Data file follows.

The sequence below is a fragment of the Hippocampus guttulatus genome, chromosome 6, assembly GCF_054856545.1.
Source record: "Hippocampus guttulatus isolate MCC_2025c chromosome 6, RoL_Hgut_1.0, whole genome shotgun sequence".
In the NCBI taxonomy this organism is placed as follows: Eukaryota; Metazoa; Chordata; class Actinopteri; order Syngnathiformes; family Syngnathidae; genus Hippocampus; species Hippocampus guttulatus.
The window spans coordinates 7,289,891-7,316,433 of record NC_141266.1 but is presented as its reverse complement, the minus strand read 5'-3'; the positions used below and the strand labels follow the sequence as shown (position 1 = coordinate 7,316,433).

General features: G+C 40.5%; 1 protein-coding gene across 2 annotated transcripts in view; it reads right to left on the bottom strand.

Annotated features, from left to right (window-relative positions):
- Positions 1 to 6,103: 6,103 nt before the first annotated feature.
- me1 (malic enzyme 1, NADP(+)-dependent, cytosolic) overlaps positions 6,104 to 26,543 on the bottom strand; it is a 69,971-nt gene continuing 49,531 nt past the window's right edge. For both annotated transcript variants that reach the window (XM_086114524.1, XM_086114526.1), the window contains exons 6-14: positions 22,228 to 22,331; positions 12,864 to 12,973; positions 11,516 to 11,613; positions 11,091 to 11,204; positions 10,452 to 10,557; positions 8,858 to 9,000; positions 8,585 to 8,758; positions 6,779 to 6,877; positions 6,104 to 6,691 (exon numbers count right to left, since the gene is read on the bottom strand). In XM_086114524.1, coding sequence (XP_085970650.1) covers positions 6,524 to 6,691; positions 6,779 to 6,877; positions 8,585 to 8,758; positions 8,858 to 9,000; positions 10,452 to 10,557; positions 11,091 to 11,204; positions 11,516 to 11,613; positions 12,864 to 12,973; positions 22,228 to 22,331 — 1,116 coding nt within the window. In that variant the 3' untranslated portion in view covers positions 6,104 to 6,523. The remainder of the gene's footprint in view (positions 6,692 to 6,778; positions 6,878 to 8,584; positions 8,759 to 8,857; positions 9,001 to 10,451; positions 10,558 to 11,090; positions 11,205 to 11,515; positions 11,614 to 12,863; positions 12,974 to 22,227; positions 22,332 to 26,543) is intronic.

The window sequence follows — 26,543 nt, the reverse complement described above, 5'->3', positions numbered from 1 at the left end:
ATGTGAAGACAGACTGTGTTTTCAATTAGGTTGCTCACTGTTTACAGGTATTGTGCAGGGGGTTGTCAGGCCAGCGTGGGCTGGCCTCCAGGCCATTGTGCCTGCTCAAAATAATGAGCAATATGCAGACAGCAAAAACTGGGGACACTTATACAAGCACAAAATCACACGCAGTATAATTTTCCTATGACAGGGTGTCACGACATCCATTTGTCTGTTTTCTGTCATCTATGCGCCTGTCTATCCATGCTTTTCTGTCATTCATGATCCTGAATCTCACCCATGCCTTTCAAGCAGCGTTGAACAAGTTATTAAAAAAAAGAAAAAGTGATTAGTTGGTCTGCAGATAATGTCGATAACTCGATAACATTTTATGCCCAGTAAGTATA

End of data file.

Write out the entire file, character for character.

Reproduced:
The sequence below is a fragment of the Hippocampus guttulatus genome, chromosome 6, assembly GCF_054856545.1.
Source record: "Hippocampus guttulatus isolate MCC_2025c chromosome 6, RoL_Hgut_1.0, whole genome shotgun sequence".
In the NCBI taxonomy this organism is placed as follows: Eukaryota; Metazoa; Chordata; class Actinopteri; order Syngnathiformes; family Syngnathidae; genus Hippocampus; species Hippocampus guttulatus.
The window spans coordinates 7,289,891-7,316,433 of record NC_141266.1 but is presented as its reverse complement, the minus strand read 5'-3'; the positions used below and the strand labels follow the sequence as shown (position 1 = coordinate 7,316,433).

General features: G+C 40.5%; 1 protein-coding gene across 2 annotated transcripts in view; it reads right to left on the bottom strand.

Annotated features, from left to right (window-relative positions):
- Positions 1 to 6,103: 6,103 nt before the first annotated feature.
- me1 (malic enzyme 1, NADP(+)-dependent, cytosolic) overlaps positions 6,104 to 26,543 on the bottom strand; it is a 69,971-nt gene continuing 49,531 nt past the window's right edge. For both annotated transcript variants that reach the window (XM_086114524.1, XM_086114526.1), the window contains exons 6-14: positions 22,228 to 22,331; positions 12,864 to 12,973; positions 11,516 to 11,613; positions 11,091 to 11,204; positions 10,452 to 10,557; positions 8,858 to 9,000; positions 8,585 to 8,758; positions 6,779 to 6,877; positions 6,104 to 6,691 (exon numbers count right to left, since the gene is read on the bottom strand). In XM_086114524.1, coding sequence (XP_085970650.1) covers positions 6,524 to 6,691; positions 6,779 to 6,877; positions 8,585 to 8,758; positions 8,858 to 9,000; positions 10,452 to 10,557; positions 11,091 to 11,204; positions 11,516 to 11,613; positions 12,864 to 12,973; positions 22,228 to 22,331 — 1,116 coding nt within the window. In that variant the 3' untranslated portion in view covers positions 6,104 to 6,523. The remainder of the gene's footprint in view (positions 6,692 to 6,778; positions 6,878 to 8,584; positions 8,759 to 8,857; positions 9,001 to 10,451; positions 10,558 to 11,090; positions 11,205 to 11,515; positions 11,614 to 12,863; positions 12,974 to 22,227; positions 22,332 to 26,543) is intronic.

The window sequence follows — 26,543 nt, the reverse complement described above, 5'->3', positions numbered from 1 at the left end:
ATGTGAAGACAGACTGTGTTTTCAATTAGGTTGCTCACTGTTTACAGGTATTGTGCAGGGGGTTGTCAGGCCAGCGTGGGCTGGCCTCCAGGCCATTGTGCCTGCTCAAAATAATGAGCAATATGCAGACAGCAAAAACTGGGGACACTTATACAAGCACAAAATCACACGCAGTATAATTTTCCTATGACAGGGTGTCACGACATCCATTTGTCTGTTTTCTGTCATCTATGCGCCTGTCTATCCATGCTTTTCTGTCATTCATGATCCTGAATCTCACCCATGCCTTTCAAGCAGCGTTGAACAAGTTATTAAAAAAAAGAAAAAGTGATTAGTTGGTCTGCAGATAATGTCGATAACTCGATAACATTTTATGCCCAGTAAGTATA